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Paper Towns by John Green
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Paper Towns

by John Green

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Showing 1-5 of 285 (next | show all)
Margo Roth Spiegelman. That's the name on everyone's lips. And when she appears at his window and drags him along on a midnight escapade, she irreversibly turns Quentin's life upside down as graduation nears. Especially when she disappears the next day.

This is my first foray into John Green's books. After seeing so many people reading all of his works, I had to pick one up just to see what all the fuss was all about.

And... I couldn't like this book. It was all teen-angst and teen emotions and teen notions. The book was all about teens trying to figure out whether the "paper town" world is worth it or not, to walk inside the drawn lines, to be spontaneous and wild and crazy or a good kid. If I were perhaps a high school senior all over again reading this book, maybe it would have resonated with me and I would have given it 5 stars for writing down the emotions in my heart onto paper.
But. I'm not. And I'm not nostalgic about those emotions this book tries to evoke.

I didn't care for any of the characters, sorry. They just felt like random people. Margo was obviously a fantasy girl - the one that all teenagers imagine they would like to be deep down inside. And Quentin was the boy who was supposed to appeal to everybody who imagines that they are a little too normal and boring.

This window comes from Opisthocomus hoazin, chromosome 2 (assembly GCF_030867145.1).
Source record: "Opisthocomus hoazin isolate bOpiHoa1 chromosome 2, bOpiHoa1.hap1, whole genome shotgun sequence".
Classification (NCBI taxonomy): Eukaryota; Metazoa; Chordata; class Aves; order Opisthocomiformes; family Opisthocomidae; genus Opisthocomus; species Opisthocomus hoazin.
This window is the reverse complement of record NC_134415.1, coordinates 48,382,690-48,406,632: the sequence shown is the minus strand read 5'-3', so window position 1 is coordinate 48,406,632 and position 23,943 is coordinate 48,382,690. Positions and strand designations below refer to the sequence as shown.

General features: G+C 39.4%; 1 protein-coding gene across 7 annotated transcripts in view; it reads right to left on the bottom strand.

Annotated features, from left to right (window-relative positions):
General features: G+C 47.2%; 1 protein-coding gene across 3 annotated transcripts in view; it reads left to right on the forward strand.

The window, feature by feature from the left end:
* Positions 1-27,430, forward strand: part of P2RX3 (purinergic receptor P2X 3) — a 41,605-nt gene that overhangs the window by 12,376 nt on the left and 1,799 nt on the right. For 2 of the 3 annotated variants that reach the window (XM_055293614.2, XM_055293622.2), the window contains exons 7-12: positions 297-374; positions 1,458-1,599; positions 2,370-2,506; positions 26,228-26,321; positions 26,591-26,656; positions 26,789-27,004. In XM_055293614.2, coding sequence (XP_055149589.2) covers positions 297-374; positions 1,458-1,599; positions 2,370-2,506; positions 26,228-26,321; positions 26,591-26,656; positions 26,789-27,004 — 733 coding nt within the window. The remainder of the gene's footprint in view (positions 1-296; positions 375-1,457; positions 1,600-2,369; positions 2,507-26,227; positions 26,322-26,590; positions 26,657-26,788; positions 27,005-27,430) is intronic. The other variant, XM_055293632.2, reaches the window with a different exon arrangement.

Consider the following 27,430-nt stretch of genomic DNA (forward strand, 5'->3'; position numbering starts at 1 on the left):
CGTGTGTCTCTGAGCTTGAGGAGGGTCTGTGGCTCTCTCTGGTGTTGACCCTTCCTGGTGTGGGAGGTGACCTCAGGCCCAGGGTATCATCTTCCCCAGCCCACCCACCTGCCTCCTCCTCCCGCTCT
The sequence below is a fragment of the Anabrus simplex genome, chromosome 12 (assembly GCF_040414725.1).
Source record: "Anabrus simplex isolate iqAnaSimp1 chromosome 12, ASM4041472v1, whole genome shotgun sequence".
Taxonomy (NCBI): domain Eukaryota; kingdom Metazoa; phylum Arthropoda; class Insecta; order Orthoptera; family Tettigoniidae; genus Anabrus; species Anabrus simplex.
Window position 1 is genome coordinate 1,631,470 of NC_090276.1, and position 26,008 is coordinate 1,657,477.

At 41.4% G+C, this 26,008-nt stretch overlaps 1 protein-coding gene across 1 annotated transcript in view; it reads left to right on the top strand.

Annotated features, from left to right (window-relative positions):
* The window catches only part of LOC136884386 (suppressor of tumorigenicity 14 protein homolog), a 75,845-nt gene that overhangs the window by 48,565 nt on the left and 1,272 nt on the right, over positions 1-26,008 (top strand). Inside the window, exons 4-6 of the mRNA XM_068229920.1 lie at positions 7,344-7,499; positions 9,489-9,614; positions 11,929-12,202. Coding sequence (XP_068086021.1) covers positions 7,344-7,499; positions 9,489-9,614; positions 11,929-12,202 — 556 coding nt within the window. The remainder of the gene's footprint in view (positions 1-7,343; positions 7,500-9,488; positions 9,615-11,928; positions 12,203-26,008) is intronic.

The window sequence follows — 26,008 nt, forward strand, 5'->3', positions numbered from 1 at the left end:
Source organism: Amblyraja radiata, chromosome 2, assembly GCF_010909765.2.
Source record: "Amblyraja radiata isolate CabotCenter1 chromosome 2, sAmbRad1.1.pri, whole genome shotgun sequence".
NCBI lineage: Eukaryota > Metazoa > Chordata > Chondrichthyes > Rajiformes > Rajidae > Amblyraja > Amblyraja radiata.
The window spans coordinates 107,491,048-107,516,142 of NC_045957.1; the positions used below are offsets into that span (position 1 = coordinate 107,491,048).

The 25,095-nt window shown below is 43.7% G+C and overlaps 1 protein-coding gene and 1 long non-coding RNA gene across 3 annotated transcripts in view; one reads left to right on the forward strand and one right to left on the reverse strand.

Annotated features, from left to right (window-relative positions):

Yawn.

As for pacing, I wanted to just flip to the last chapter to see the inevitable meeting and see how it ended. Most of the middle of the book could have been cut out and I would have lost nothing. It's too much of a "slice of life" book for me. And those types of books need either humor or love for the character. And this book is certainly not comedic, and I didn't love the characters enough.

John Green does have a penchant for quotable sentences though. Which actually makes it more teen-angsty in a way. All teens (most teens?) go through that angsty phase where they question the meaning of life, where deep universal truths should be said aloud until it pierces someone's heart, where they want to make an impact on the world without appearing to try too hard, to read and maybe write poetry like a misunderstood artist, to be effortless, to be a rebel. This book appeals to that sort of teen.

It was just too young for me.
And I'm just not nostalgic enough to care to remember those times that fondly.

Two stars. It was okay. The writing and the plot was solid. The slice-of-life feel of the book and searching-for-meaning-despite-the-transition-of-life will appeal to many people. But I'm probably not going to pick up another John Green book though because it seems that he writes for a certain age group.
Recommended for teenagers and people who want to remember that period of their life. ( )
  NineLarks | Sep 15, 2014 |
Margo Roth Spiegelman. That's the name on everyone's lips. And when she appears at his window and drags him along on a midnight escapade, she irreversibly turns Quentin's life upside down as graduation nears. Especially when she disappears the next day.

This is my first foray into John Green's books. After seeing so many people reading all of his works, I had to pick one up just to see what all the fuss was all about.